By Dana Gornall
Bodhichitta, the awakened mind,
is known in brief to have two aspects:
First, aspiring, bodhichitta in intention;
Then active bodhichitta, practical engagement
As corresponding to the wish to go
And then setting out,
The wise should understand respectively
The difference that divides these two.
~ The Way of the Bodhisattva By Shantideva
It was many, many Christmases ago and my son (who is now 18 years old) wasn’t quite one yet.
Huddled around the linen covered table at my aunt and uncle’s house feeling a little too warm from the heat of people and the oven that had just cooked all of the holiday fixings, we sat. Worn out with lack of sleep and still feeling a little plump from the baby weight, I balanced my son on my lap as he grasped a purple Barney stuffed toy and flung it up and down, gurgling and giggling. My cousin was chatting with me (about what, I don’t remember) and suddenly my son lost his grasp (or simply got bored holding it) and dropped Barney to the ground.
Without losing a beat in the conversation, my cousin picked it up and handed it back to him. A few minutes later he drops it again, and she repeats what she did, bending down and handing it back to him—my son now laughing at this new game.
This went on for a few minutes—my toddler, perched on my knee, drool bib resting just under his chubby chin, a wide smile and a mischievous glint in his eyes, would toss the purple stuffed Barney onto the floor and my cousin would reach down and pick it up. Again. And again. And again.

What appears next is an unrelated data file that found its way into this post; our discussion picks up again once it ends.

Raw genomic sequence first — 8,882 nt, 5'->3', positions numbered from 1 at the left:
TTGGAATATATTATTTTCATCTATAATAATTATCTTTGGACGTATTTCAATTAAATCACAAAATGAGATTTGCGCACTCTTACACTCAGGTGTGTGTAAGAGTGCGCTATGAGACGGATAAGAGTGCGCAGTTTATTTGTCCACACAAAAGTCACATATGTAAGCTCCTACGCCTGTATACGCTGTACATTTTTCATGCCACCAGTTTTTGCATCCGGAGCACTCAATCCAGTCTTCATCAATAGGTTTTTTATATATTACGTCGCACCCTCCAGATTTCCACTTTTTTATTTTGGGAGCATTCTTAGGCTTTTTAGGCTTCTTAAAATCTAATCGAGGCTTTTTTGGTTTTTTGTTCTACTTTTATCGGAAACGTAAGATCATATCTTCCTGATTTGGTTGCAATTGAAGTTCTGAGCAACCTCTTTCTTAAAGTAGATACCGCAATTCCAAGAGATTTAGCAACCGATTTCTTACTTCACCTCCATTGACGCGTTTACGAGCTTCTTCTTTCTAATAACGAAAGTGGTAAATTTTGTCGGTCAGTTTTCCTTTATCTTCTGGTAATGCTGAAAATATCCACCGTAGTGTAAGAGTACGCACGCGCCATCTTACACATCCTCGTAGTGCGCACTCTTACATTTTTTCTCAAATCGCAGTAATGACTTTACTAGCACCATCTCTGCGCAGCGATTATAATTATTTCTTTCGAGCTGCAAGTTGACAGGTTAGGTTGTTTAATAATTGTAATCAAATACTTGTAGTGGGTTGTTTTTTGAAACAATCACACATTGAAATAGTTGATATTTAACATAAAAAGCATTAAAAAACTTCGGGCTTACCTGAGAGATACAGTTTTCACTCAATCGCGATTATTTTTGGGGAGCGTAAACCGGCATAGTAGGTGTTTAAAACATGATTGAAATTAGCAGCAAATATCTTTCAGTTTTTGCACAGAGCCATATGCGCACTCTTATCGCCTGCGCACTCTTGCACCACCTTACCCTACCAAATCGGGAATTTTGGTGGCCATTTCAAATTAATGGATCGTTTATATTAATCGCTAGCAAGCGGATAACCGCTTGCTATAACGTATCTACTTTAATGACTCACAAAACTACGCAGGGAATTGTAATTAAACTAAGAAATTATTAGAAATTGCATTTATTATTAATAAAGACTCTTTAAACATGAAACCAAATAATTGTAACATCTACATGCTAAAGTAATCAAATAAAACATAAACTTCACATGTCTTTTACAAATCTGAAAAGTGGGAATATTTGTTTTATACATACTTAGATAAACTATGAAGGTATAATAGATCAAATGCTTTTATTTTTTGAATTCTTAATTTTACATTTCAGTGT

Finally my brother pointed out, “You haven’t learned yet….,” he laughs and tells my cousin, “he’s going to keep doing it until you do.”
It’s funny how we all do this. We keep repeating some ridiculous behavior over and over again (in this case to the delight of my son, so at least he had fun) until something clues us in that what we are doing is just producing the same result. We are just a cog in some machine. Except sometimes we never seem to learn it, or even when we realize it, we just keep doing it because “it’s what we have always done.”
Wasn’t it Albert Einstein that said insanity is doing the same thing over and over and expecting a different result?
This thought came to mind this morning again as I was making my breakfast and drinking my coffee while texting. I was in a conversation about how people sometimes make the same mistakes over and over in their jobs and then seem surprised when there are consequences at some point from those mistakes.
Thinking about my own life, I thought about the times I have messed up, knowing full well that I, myself am also not perfect.
Picking up my phone I texted, “We all fuck up from time to time. It’s just how you apply what you learn from those fuck ups in the future that matters.”
(Author’s note: My text actually autocorrected to “we all fuck yo from time to time…” which prompted some hilarity on my end and resulted in me sending a gif of Amy Poler in a hoodie flashing a peace sign)
We all fuck up from time to time. I know I do.